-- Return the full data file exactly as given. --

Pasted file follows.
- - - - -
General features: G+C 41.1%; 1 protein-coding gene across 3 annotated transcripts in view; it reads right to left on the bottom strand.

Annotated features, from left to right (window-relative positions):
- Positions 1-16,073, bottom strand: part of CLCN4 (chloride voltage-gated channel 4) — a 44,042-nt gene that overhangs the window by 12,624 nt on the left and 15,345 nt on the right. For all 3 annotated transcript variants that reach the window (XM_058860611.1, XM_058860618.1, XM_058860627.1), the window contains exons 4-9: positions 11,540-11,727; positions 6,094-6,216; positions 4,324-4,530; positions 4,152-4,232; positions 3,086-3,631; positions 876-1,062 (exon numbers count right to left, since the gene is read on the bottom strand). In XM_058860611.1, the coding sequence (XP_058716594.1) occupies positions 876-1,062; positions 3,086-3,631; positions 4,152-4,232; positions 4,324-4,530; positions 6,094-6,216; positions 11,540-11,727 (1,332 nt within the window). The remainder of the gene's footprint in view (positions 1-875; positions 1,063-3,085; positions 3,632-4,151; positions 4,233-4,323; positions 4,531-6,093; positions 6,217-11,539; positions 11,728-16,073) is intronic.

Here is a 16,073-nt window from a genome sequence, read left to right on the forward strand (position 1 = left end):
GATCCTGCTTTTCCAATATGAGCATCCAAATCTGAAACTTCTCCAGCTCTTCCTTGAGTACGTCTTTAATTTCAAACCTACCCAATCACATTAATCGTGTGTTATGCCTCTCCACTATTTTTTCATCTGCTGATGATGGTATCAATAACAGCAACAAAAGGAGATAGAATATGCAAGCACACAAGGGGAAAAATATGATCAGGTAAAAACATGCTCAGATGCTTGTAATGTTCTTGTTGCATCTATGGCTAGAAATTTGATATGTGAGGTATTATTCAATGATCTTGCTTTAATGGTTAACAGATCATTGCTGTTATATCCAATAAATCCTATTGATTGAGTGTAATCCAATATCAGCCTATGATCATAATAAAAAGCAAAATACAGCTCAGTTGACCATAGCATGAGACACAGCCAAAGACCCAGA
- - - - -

General features: G+C 41.1%; 1 protein-coding gene across 3 annotated transcripts in view; it reads right to left on the bottom strand.

Annotated features, from left to right (window-relative positions):
- Positions 1-16,073, bottom strand: part of CLCN4 (chloride voltage-gated channel 4) — a 44,042-nt gene that overhangs the window by 12,624 nt on the left and 15,345 nt on the right. For all 3 annotated transcript variants that reach the window (XM_058860611.1, XM_058860618.1, XM_058860627.1), the window contains exons 4-9: positions 11,540-11,727; positions 6,094-6,216; positions 4,324-4,530; positions 4,152-4,232; positions 3,086-3,631; positions 876-1,062 (exon numbers count right to left, since the gene is read on the bottom strand). In XM_058860611.1, the coding sequence (XP_058716594.1) occupies positions 876-1,062; positions 3,086-3,631; positions 4,152-4,232; positions 4,324-4,530; positions 6,094-6,216; positions 11,540-11,727 (1,332 nt within the window). The remainder of the gene's footprint in view (positions 1-875; positions 1,063-3,085; positions 3,632-4,151; positions 4,233-4,323; positions 4,531-6,093; positions 6,217-11,539; positions 11,728-16,073) is intronic.

Here is a 16,073-nt window from a genome sequence, read left to right on the forward strand (position 1 = left end):
GATCCTGCTTTTCCAATATGAGCATCCAAATCTGAAACTTCTCCAGCTCTTCCTTGAGTACGTCTTTAATTTCAAACCTACCCAATCACATTAATCGTGTGTTATGCCTCTCCACTATTTTTTCATCTGCTGATGATGGTATCAATAACAGCAACAAAAGGAGATAGAATATGCAAGCACACAAGGGGAAAAATATGATCAGGTAAAAACATGCTCAGATGCTTGTAATGTTCTTGTTGCATCTATGGCTAGAAATTTGATATGTGAGGTATTATTCAATGATCTTGCTTTAATGGTTAACAGATCATTGCTGTTATATCCAATAAATCCTATTGATTGAGTGTAATCCAATATCAGCCTATGATCATAATAAAAAGCAAAATACAGCTCAGTTGACCATAGCATGAGACACAGCCAAAGACCCAGA